The opinion of the court was delivered by: Honorable Janis L. Sammartino United States District Judge
ORDER: REMANDING CASE 2005-7,
Plaintiff filed an unlawful detainer action against Defendants in the Superior Court of California for the County of San Diego on September 24, 2010. (Doc. No. 1 Ex. 1 (UD Compl.).) On April 11, 2011, Defendant Galen Lefton removed the case to this Court. (Doc. No. 1 (Notice of Removal).) The Court finds that it lacks jurisdiction over this matter and sua sponte remands the case to the Superior Court of California for the County of San Diego.
In cases "brought in a State court of which the district courts of the United States have original jurisdiction," a defendant may remove the case to federal district court. 28 U.S.C. §1441(a). However, courts "strictly construe the removal statute against removal jurisdiction." Gaus v. Miles, Inc., 980 F.2d 564, 566 (9th Cir. 1992) (citations omitted). Therefore, "[f]ederal jurisdiction must be rejected if there is any doubt as to the right of removal in the first instance." Id. (citing Libhart v. Santa Monica Dairy Co., 592 F.2d 1062, 1064 (9th Cir. 1979)). The removing party bears the burden of establishing that federal subject matter jurisdiction exists. Emrich v. Touche Ross & Co., 846 F.2d 1190, 1195 (9th Cir. 1988).
The Court's subject matter jurisdiction encompasses federal question jurisdiction and diversity jurisdiction. The Court discusses each in turn.
To determine whether federal question jurisdiction exists, the Court looks to the plaintiff's complaint. Holmes Grp., Inc. v. Vornado Air Circulation Sys., Inc., 535 U.S. 826, 830 (2002). The Court does not consider the defendant's answer, defenses, or counterclaims. Id. 831. In this case, Plaintiff's underlying claim is an unlawful detainer action filed under California law. (UD Compl.) Defendant does not contest this and argue instead that "Defendant alleges violations of the California Penal Code, [Fair Debt Collection Practices Act], [and] violation of civil rights, all of which constitute federal questions." (Notice of Removal 3.) Even assuming that these allegations are true, they cannot be taken into consideration for determining whether removal is appropriate. Consequently, there is no federal question basis for removal.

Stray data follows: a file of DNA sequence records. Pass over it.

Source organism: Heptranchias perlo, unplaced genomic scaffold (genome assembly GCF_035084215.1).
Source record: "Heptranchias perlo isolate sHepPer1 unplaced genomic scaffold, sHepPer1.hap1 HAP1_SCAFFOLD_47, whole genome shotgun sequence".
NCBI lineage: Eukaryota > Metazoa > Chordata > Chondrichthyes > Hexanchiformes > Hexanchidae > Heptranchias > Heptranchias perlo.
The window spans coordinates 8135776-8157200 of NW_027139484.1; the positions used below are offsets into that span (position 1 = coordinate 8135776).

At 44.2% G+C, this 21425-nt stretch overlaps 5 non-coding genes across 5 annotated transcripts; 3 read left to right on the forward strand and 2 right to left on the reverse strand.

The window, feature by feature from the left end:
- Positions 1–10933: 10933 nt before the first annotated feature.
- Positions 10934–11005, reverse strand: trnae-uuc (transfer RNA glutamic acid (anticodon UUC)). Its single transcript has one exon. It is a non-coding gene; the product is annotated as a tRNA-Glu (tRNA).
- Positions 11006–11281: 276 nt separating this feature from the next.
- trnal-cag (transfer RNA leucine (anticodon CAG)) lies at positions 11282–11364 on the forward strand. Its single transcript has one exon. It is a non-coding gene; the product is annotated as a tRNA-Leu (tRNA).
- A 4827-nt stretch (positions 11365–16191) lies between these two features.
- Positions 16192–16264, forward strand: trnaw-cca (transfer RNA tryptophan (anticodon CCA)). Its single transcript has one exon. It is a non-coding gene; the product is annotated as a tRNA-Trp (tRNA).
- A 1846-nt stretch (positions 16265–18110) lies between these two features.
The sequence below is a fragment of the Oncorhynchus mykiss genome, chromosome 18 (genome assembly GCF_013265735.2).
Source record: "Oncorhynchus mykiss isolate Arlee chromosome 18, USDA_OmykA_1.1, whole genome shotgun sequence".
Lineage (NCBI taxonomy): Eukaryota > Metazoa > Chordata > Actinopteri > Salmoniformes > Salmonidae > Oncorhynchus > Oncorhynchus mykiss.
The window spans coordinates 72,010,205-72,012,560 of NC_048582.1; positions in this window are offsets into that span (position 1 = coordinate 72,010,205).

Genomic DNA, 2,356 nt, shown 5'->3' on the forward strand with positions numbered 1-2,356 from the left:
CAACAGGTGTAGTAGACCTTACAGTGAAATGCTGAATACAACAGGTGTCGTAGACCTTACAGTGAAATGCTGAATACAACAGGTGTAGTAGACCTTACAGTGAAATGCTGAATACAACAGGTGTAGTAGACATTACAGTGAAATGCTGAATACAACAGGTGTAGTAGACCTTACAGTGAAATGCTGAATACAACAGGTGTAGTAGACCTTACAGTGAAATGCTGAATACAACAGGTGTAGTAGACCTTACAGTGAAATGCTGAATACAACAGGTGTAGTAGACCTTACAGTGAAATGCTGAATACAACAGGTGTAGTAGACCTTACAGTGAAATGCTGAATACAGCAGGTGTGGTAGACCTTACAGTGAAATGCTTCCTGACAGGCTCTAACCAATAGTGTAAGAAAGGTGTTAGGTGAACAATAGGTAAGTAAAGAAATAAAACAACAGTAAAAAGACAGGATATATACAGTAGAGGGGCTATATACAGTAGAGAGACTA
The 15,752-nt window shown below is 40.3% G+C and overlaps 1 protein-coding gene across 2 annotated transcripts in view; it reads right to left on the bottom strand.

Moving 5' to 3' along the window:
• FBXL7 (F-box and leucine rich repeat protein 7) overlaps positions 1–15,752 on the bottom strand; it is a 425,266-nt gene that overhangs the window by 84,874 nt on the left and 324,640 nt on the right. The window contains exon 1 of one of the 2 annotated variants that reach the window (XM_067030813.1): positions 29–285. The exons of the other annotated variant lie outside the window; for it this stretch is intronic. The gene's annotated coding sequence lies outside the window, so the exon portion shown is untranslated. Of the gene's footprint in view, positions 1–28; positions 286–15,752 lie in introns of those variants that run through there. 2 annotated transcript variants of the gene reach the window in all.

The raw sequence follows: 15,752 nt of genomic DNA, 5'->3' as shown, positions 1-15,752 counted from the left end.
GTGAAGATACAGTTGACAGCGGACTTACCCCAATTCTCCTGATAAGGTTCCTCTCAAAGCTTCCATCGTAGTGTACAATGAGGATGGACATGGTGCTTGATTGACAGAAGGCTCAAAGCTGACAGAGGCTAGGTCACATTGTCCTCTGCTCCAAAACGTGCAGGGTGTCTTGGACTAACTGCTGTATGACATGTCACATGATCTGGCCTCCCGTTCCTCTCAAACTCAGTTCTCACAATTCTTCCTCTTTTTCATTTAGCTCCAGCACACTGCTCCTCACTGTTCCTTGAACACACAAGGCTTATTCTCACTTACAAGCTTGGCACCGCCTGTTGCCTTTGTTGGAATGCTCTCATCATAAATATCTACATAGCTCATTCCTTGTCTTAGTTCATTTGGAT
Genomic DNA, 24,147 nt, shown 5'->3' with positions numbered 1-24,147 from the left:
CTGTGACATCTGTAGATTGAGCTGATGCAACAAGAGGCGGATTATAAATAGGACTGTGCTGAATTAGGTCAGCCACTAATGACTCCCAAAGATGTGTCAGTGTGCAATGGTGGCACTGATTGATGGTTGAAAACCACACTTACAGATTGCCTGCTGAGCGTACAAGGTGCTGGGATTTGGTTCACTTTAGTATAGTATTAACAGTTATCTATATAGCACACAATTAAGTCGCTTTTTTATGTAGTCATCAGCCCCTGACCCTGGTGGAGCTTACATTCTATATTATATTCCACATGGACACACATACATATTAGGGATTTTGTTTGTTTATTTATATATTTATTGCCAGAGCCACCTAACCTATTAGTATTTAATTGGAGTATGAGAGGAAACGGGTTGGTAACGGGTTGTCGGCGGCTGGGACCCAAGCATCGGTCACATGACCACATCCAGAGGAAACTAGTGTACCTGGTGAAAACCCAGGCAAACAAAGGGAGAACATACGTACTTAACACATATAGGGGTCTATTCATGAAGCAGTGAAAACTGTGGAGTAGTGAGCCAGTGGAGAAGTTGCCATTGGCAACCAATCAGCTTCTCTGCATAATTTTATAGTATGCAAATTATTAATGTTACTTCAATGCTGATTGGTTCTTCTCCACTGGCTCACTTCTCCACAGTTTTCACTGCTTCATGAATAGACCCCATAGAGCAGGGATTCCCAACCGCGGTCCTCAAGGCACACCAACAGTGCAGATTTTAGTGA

There is also no basis for diversity jurisdiction in this case. Diversity jurisdiction requires that the plaintiffs and defendants be of different citizenship and that the amount in controversy exceed $75,000. 28 U.S.C. § 1332. Plaintiff's complaint indicates that the amount demanded does not exceed $25,000. (UD Compl.) Because at least one of the two requirements for diversity jurisdiction is not met, there is no diversity jurisdiction basis for removal.
Defendant likewise fails to show that removal is appropriate under 28 U.S.C. § 1443*fn1 because he has not referenced a California "statute or . . . constitutional provision that purports to command the state courts to ignore . . . federal rights." Patel v. Del Taco, Inc., 446 F.3d 996, 999 (9th Cir. 2006). Defendant vaguely alleges that California state statutes governing judicial foreclosure "affect an illegal taking of property under color of law [such] that even freedom of speech itself is suppressed." (Notice of Removal 4.) Even assuming that these allegations are true, they are too vague to invoke the Court's jurisdiction under § 1443. See, e.g., U.S. Bank Nat'l Ass'n v. Gutierrez Hernandez, 2010 WL 4054451, at *2 (C.D. Cal. Oct. 14, 2010) ("Mr. Thornton's bare allegation that the state court unlawful detainer action has deprived him of the "right to own property without suffering fraudulent foreclosure and eviction" does not establish a basis for removal." (citation omitted)); HSBC Bank USA v. Cabal, 2010 WL 3769092, at *2 (S.D. Cal. Sept. 21, 2010) ("Even if Defendant's claims were based on laws providing for specific civil rights stated in terms of racial equality, his request for removal would fail because he has not alleged that the denial of his federal rights can be predicted from a state statute or a constitutional provision but rather asserts that California state courts '"systematically trample[ ]" litigant's rights in unlawful detainer actions.' This is insufficient to allow removal under § 1443." (citation omitted)).
Defendant fails to establish that this Court has subject matter jurisdiction over the matter. Thus, this matter is REMANDED to the Superior Court of California for the County of San Diego. The Clerk SHALL close the file.